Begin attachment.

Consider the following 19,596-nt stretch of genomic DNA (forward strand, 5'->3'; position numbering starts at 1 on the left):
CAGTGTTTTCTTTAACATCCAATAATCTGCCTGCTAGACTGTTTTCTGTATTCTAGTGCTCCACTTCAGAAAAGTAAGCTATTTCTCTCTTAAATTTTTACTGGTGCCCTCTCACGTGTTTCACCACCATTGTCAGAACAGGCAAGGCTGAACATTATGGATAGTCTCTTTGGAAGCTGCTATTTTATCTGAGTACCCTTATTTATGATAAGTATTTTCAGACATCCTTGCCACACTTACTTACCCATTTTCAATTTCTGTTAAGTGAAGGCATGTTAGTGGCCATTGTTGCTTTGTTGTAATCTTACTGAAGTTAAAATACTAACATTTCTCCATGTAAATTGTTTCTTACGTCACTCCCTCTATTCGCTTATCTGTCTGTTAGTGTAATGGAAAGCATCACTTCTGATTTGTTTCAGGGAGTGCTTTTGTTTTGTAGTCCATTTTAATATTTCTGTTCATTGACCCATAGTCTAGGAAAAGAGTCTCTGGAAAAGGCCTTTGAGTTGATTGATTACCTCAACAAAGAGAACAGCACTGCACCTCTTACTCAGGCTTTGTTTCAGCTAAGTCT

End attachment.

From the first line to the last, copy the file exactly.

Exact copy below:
Consider the following 19,596-nt stretch of genomic DNA (forward strand, 5'->3'; position numbering starts at 1 on the left):
CAGTGTTTTCTTTAACATCCAATAATCTGCCTGCTAGACTGTTTTCTGTATTCTAGTGCTCCACTTCAGAAAAGTAAGCTATTTCTCTCTTAAATTTTTACTGGTGCCCTCTCACGTGTTTCACCACCATTGTCAGAACAGGCAAGGCTGAACATTATGGATAGTCTCTTTGGAAGCTGCTATTTTATCTGAGTACCCTTATTTATGATAAGTATTTTCAGACATCCTTGCCACACTTACTTACCCATTTTCAATTTCTGTTAAGTGAAGGCATGTTAGTGGCCATTGTTGCTTTGTTGTAATCTTACTGAAGTTAAAATACTAACATTTCTCCATGTAAATTGTTTCTTACGTCACTCCCTCTATTCGCTTATCTGTCTGTTAGTGTAATGGAAAGCATCACTTCTGATTTGTTTCAGGGAGTGCTTTTGTTTTGTAGTCCATTTTAATATTTCTGTTCATTGACCCATAGTCTAGGAAAAGAGTCTCTGGAAAAGGCCTTTGAGTTGATTGATTACCTCAACAAAGAGAACAGCACTGCACCTCTTACTCAGGCTTTGTTTCAGCTAAGTCT